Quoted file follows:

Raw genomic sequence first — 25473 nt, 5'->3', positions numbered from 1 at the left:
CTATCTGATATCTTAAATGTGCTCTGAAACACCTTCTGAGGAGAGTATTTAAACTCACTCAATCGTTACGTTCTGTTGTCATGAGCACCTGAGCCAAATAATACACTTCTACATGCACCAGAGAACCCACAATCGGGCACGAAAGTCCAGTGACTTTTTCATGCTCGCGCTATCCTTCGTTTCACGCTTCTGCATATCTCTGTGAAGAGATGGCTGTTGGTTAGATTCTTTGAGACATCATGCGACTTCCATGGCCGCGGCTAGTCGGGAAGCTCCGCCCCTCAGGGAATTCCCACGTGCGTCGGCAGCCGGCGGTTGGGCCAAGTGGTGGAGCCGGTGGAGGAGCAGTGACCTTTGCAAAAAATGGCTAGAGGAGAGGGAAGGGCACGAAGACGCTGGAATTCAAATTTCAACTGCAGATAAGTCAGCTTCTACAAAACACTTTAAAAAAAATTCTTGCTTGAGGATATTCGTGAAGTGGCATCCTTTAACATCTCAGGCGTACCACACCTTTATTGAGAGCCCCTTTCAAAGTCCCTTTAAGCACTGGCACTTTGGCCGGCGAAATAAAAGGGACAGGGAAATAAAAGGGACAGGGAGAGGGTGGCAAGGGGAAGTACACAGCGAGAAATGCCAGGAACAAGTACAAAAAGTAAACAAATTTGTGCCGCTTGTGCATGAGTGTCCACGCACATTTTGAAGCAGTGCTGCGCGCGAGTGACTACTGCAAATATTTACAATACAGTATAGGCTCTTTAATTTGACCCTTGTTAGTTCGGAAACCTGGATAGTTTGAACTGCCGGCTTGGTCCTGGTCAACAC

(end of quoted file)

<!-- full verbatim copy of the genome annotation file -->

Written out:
Raw genomic sequence first — 25473 nt, 5'->3', positions numbered from 1 at the left:
CTATCTGATATCTTAAATGTGCTCTGAAACACCTTCTGAGGAGAGTATTTAAACTCACTCAATCGTTACGTTCTGTTGTCATGAGCACCTGAGCCAAATAATACACTTCTACATGCACCAGAGAACCCACAATCGGGCACGAAAGTCCAGTGACTTTTTCATGCTCGCGCTATCCTTCGTTTCACGCTTCTGCATATCTCTGTGAAGAGATGGCTGTTGGTTAGATTCTTTGAGACATCATGCGACTTCCATGGCCGCGGCTAGTCGGGAAGCTCCGCCCCTCAGGGAATTCCCACGTGCGTCGGCAGCCGGCGGTTGGGCCAAGTGGTGGAGCCGGTGGAGGAGCAGTGACCTTTGCAAAAAATGGCTAGAGGAGAGGGAAGGGCACGAAGACGCTGGAATTCAAATTTCAACTGCAGATAAGTCAGCTTCTACAAAACACTTTAAAAAAAATTCTTGCTTGAGGATATTCGTGAAGTGGCATCCTTTAACATCTCAGGCGTACCACACCTTTATTGAGAGCCCCTTTCAAAGTCCCTTTAAGCACTGGCACTTTGGCCGGCGAAATAAAAGGGACAGGGAAATAAAAGGGACAGGGAGAGGGTGGCAAGGGGAAGTACACAGCGAGAAATGCCAGGAACAAGTACAAAAAGTAAACAAATTTGTGCCGCTTGTGCATGAGTGTCCACGCACATTTTGAAGCAGTGCTGCGCGCGAGTGACTACTGCAAATATTTACAATACAGTATAGGCTCTTTAATTTGACCCTTGTTAGTTCGGAAACCTGGATAGTTTGAACTGCCGGCTTGGTCCTGGTCAACAC